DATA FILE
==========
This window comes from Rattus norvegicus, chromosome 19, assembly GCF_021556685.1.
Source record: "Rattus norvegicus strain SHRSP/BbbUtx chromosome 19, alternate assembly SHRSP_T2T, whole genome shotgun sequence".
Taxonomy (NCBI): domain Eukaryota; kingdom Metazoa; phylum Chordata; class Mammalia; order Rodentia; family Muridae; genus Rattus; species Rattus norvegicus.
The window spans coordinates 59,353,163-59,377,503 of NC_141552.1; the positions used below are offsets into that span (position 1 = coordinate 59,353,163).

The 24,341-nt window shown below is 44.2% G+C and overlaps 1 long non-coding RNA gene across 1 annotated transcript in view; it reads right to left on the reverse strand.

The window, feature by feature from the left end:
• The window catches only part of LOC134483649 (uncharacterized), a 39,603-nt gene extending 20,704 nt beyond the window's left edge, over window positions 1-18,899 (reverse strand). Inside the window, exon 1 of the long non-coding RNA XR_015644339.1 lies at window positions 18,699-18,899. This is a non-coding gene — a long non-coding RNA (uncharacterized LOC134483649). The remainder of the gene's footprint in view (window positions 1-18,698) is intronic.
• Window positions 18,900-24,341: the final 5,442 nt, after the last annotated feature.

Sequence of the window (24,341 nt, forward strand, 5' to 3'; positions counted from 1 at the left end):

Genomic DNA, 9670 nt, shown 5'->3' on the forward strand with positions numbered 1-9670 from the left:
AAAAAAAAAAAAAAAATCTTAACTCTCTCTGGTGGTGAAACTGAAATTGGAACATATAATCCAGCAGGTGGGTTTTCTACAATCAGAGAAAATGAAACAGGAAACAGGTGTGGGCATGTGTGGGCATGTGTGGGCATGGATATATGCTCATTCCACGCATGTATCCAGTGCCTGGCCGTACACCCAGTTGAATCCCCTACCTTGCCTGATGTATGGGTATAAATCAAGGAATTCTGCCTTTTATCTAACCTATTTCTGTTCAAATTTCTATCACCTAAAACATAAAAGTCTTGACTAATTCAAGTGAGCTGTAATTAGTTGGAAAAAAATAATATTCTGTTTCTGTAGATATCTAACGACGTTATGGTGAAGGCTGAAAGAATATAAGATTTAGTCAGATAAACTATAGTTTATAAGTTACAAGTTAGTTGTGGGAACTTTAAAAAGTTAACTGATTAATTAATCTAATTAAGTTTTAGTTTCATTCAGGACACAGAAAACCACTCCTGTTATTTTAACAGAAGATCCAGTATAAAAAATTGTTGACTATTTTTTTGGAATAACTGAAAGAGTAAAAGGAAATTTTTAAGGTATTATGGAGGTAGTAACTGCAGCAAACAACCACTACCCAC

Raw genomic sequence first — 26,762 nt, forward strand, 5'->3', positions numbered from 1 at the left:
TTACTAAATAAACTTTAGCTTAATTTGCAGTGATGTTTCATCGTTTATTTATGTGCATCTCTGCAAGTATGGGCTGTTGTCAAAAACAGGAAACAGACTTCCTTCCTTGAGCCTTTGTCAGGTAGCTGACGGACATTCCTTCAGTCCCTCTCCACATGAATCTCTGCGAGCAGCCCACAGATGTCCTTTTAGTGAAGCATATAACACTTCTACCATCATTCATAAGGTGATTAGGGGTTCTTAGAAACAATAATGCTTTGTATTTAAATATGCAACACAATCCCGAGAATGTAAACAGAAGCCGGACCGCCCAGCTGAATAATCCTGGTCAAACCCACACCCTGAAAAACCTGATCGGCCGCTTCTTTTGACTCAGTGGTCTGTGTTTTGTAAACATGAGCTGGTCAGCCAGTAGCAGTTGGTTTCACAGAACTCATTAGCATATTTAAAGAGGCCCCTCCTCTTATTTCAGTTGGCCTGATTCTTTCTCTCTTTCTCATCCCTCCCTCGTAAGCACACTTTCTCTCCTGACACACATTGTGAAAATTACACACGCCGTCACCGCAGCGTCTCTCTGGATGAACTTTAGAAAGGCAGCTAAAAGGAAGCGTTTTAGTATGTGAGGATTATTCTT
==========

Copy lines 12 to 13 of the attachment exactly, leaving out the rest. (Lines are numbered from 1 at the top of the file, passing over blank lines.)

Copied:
Raw genomic sequence first — 26,762 nt, forward strand, 5'->3', positions numbered from 1 at the left:
TTACTAAATAAACTTTAGCTTAATTTGCAGTGATGTTTCATCGTTTATTTATGTGCATCTCTGCAAGTATGGGCTGTTGTCAAAAACAGGAAACAGACTTCCTTCCTTGAGCCTTTGTCAGGTAGCTGACGGACATTCCTTCAGTCCCTCTCCACATGAATCTCTGCGAGCAGCCCACAGATGTCCTTTTAGTGAAGCATATAACACTTCTACCATCATTCATAAGGTGATTAGGGGTTCTTAGAAACAATAATGCTTTGTATTTAAATATGCAACACAATCCCGAGAATGTAAACAGAAGCCGGACCGCCCAGCTGAATAATCCTGGTCAAACCCACACCCTGAAAAACCTGATCGGCCGCTTCTTTTGACTCAGTGGTCTGTGTTTTGTAAACATGAGCTGGTCAGCCAGTAGCAGTTGGTTTCACAGAACTCATTAGCATATTTAAAGAGGCCCCTCCTCTTATTTCAGTTGGCCTGATTCTTTCTCTCTTTCTCATCCCTCCCTCGTAAGCACACTTTCTCTCCTGACACACATTGTGAAAATTACACACGCCGTCACCGCAGCGTCTCTCTGGATGAACTTTAGAAAGGCAGCTAAAAGGAAGCGTTTTAGTATGTGAGGATTATTCTT